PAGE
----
For much of the 1980s, adventure games were one of the most popular types of computer games produced. However, their US market share drastically declined in the mid-1990s; action games took a greater share of the US market, particularly first person shooters such as Doom and Half-Life which progressively began featuring strong, story-structured solo games. This slump in popularity led many publishers and developers to see adventure games as financially unfeasible in comparison. Text adventures met the same fate much earlier, but their simplicity has allowed them to thrive as non-commercially developed interactive fiction.
Few recent commercial adventure games have been hits in the US but they are still very popular in Europe (95% of all adventures released in US are in fact translated European products). It has been suggested that this is because the "average" gamer today was weaned on console video games and first person shooters rather than the "traditional" computer games cherished by the original crop of adventure gaming enthusiasts. Another explanation offered states that MMORPGs, which offer a persistent multiplayer world, have at least partially supplanted the genre.
Still another possible cause of the genre's downturn may lie with the nature of 3D graphics themselves, which for much of the 90's and early 2000s tended to be more oriented toward fast movement than graphical detail. Conversely, however, if a game were to implement more detailed but static imagery, this could be perceived as technologically regressive. Some question therefore exists of the adventure game making a comeback with recent advances in technology.
Adventure games have ceased to be the flagship titles they once were, and high profile publishers like Sierra Entertainment and LucasArts have either disappeared or shifted towards publishing titles developed by other companies. However, adventure games continue to be made in the 2000s, primarily outside North America where the genre is still popular. Games such as The Longest Journey by Funcom as well as Amerzone and Syberia, both conceived by Benoît Sokal and developed by Microïds, with rich classical elements of the genre still garnered high critical acclaims. The Myst series came to a close in September 2005 with the release of Myst V: End of Ages by its original developer, Cyan Worlds. (A possible exception to this is Cyan's Myst Online.) Adventure games based on the Nancy Drew books continue to be published by Her Interactive, comprising a series of twenty titles produced since 1998.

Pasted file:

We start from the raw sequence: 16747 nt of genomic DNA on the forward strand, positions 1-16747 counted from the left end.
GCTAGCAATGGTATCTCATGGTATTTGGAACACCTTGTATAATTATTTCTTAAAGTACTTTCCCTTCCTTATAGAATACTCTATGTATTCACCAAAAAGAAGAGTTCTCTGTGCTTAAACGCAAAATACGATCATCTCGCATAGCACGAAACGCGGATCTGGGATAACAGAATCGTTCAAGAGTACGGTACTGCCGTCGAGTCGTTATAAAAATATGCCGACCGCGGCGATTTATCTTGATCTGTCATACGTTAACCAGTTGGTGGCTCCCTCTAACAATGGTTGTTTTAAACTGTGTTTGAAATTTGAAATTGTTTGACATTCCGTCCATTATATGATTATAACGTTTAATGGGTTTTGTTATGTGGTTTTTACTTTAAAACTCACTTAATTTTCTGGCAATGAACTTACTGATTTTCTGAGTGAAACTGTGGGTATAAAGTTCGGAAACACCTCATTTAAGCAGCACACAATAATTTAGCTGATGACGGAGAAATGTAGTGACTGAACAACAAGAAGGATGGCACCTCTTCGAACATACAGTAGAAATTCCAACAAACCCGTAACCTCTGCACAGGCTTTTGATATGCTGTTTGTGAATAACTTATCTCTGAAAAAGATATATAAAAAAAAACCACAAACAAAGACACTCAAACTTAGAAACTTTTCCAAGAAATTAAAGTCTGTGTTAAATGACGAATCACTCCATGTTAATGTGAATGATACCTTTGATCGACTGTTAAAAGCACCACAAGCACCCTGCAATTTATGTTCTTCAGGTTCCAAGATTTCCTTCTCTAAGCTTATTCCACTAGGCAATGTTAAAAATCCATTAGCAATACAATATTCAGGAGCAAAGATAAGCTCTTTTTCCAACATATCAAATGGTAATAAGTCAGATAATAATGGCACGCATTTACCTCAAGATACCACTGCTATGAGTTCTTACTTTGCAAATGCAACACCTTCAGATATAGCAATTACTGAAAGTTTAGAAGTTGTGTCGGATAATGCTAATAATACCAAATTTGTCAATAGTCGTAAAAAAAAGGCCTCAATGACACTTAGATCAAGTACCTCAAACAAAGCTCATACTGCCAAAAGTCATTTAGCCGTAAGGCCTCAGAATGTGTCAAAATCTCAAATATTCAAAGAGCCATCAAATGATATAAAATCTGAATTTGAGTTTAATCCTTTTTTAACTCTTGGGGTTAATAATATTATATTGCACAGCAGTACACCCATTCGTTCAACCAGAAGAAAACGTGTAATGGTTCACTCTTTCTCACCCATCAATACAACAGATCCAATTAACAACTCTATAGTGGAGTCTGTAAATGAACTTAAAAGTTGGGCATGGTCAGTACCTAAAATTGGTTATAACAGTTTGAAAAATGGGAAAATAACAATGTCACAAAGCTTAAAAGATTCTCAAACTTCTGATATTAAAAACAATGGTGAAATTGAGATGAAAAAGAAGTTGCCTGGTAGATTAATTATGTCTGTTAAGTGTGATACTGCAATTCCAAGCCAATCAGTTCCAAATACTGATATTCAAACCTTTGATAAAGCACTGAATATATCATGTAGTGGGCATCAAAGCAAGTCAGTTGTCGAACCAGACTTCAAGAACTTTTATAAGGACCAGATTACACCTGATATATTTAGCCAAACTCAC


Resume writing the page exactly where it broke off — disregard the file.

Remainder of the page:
Similar to the fate of interactive fiction, conventional graphical adventure games have continued to thrive in the amateur scene. This has been most prolific with the tool Adventure Game Studio. Some notable AGS games include those by Ben Croshaw (namely the Chzo Mythos), Ben Jordan: Paranormal Investigator, Time Gentlemen, Please!, Soviet Unterzoegersdorf, Metal Dead, and AGD Interactive's Sierra adventure remakes. Adobe Flash is also a popular tool, known for adventures such as MOTAS and the escape the room genre entries.
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Famous quotes containing the word decline:
“We have our little theory on all human and divine things. Poetry, the workings of genius itself, which, in all times, with one or another meaning, has been called Inspiration, and held to be mysterious and inscrutable, is no longer without its scientific exposition. The building of the lofty rhyme is like any other masonry or bricklaying: we have theories of its rise, height, decline and fallwhich latter, it would seem, is now near, among all people.”
—Thomas Carlyle (17951881)
“Our achievements speak for themselves. What we have to keep track of are our failures, discouragements, and doubts. We tend to forget the past difficulties, the many false starts, and the painful groping. We see our past achievements as the end result of a clean forward thrust, and our present difficulties as signs of decline and decay.”
—Eric Hoffer (19021983)
“But only that soul can be my friend which I encounter on the line of my own march, that soul to which I do not decline, and which does not decline me, but, native of the same celestial latitude, repeats in its own all my experience.”
—Ralph Waldo Emerson (18031882)